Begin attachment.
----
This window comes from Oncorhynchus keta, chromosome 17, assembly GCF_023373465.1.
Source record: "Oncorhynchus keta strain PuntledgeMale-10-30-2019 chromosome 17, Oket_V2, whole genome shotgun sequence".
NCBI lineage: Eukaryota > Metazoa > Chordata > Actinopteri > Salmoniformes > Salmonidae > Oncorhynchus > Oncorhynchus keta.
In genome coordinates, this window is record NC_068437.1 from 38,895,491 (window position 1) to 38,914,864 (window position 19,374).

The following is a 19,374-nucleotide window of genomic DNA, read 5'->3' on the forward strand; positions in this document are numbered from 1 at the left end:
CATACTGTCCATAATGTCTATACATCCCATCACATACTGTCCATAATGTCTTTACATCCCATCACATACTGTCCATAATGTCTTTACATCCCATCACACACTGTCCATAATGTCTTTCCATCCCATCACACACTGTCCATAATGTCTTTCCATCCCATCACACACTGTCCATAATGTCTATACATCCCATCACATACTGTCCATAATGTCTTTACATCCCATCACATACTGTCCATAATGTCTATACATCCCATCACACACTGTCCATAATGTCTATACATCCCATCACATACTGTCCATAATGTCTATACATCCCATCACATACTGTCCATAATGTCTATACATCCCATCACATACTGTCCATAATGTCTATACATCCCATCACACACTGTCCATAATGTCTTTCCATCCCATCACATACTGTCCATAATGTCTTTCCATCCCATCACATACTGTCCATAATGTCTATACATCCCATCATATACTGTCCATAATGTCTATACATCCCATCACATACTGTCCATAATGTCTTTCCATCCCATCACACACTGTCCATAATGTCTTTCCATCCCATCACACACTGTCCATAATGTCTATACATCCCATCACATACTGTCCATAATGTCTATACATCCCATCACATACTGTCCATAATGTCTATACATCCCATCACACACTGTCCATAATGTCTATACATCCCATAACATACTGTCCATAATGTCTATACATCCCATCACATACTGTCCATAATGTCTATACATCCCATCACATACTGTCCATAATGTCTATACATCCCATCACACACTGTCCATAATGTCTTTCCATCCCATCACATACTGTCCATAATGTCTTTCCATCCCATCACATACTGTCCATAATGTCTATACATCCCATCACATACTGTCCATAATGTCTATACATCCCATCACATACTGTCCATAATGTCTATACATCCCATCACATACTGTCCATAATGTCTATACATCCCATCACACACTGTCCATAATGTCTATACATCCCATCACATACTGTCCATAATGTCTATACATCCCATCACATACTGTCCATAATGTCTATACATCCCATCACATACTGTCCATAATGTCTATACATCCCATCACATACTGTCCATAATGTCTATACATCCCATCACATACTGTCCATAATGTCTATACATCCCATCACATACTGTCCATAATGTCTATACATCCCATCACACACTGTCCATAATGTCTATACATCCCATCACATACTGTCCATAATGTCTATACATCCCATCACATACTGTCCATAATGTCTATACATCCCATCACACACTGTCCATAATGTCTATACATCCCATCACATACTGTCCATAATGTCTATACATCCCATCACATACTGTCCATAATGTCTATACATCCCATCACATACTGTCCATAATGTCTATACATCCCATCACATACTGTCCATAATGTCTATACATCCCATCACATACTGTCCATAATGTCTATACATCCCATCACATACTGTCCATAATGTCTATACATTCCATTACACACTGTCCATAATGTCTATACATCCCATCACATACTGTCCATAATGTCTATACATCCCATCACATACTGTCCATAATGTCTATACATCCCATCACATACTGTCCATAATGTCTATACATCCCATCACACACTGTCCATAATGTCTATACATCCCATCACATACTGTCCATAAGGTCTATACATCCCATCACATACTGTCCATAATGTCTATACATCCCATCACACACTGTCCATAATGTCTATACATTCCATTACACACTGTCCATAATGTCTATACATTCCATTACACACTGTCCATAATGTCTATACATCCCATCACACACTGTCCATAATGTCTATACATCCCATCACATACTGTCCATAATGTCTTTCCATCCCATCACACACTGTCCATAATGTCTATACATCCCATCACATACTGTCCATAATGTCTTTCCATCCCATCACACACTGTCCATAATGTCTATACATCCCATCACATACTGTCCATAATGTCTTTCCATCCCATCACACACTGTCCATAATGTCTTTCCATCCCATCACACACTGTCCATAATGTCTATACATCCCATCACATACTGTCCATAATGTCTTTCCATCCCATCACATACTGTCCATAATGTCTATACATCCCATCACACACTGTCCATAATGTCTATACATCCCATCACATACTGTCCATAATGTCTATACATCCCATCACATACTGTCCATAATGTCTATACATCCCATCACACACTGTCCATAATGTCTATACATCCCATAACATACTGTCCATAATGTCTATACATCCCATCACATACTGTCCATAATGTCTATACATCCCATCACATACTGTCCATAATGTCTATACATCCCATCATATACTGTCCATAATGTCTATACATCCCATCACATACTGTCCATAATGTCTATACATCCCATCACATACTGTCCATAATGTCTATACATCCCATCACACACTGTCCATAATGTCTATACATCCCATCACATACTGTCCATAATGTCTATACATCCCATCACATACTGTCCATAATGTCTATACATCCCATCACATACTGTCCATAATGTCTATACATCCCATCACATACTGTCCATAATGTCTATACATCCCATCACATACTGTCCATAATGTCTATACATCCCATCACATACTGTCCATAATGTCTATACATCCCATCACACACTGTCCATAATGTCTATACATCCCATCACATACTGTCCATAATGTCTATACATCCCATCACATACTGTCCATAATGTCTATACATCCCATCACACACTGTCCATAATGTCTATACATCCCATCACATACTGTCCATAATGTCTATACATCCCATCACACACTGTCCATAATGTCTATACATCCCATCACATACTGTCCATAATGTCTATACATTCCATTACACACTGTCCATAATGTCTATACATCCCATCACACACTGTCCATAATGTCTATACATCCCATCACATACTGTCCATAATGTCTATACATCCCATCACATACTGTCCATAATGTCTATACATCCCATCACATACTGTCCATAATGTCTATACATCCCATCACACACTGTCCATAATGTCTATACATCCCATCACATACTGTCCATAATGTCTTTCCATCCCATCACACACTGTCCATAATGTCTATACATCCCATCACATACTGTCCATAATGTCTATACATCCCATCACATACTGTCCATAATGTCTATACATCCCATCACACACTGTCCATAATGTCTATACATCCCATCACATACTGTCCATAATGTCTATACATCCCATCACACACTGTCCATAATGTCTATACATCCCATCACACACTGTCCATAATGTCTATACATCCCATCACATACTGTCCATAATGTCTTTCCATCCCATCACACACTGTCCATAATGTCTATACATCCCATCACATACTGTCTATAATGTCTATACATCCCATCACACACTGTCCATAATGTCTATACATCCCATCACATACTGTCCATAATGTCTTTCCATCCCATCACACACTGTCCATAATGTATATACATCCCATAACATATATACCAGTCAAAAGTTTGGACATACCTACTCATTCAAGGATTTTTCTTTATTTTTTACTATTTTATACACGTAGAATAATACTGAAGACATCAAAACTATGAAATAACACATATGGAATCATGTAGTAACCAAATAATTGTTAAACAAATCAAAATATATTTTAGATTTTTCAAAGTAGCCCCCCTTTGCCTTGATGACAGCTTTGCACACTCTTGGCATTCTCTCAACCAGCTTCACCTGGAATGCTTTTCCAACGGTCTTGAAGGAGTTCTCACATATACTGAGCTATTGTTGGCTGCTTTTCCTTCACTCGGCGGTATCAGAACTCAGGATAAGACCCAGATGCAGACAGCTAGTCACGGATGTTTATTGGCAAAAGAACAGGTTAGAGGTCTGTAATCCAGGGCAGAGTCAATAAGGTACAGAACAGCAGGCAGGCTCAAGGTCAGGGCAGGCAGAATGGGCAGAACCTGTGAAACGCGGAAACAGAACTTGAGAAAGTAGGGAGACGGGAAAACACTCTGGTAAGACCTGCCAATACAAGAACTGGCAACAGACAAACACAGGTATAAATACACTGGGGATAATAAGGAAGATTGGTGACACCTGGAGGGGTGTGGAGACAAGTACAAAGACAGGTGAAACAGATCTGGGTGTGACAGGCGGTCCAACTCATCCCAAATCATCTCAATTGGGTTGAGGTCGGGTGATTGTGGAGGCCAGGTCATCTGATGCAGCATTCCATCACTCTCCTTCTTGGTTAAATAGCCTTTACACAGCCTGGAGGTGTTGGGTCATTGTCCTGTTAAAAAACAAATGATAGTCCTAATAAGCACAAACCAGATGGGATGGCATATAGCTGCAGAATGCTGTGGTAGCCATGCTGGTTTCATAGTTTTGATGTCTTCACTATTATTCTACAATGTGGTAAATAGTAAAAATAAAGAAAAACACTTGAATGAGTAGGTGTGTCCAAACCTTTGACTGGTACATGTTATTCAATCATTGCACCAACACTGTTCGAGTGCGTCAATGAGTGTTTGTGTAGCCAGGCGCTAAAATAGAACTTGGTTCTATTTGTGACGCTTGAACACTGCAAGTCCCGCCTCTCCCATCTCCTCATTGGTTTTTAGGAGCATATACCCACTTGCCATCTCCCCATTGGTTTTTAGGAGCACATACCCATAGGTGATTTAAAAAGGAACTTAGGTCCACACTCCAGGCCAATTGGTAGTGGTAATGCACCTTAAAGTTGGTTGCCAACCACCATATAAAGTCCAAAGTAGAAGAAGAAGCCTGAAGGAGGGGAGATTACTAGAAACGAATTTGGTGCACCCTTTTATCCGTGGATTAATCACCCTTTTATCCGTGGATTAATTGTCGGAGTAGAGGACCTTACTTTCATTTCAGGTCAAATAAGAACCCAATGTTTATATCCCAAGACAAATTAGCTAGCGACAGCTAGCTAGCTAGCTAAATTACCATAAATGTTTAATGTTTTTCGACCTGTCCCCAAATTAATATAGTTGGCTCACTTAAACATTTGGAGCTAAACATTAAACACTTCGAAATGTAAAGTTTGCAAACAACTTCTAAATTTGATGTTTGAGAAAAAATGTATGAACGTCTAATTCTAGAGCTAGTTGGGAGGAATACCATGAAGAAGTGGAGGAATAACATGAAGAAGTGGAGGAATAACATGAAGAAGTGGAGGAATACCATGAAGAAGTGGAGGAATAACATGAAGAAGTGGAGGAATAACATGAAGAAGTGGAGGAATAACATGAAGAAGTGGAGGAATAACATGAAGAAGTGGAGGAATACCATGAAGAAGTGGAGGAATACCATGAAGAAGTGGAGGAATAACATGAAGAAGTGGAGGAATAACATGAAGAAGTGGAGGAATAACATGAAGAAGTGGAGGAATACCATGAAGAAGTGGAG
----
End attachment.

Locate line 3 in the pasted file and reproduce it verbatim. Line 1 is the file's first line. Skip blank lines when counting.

NCBI lineage: Eukaryota > Metazoa > Chordata > Actinopteri > Salmoniformes > Salmonidae > Oncorhynchus > Oncorhynchus keta.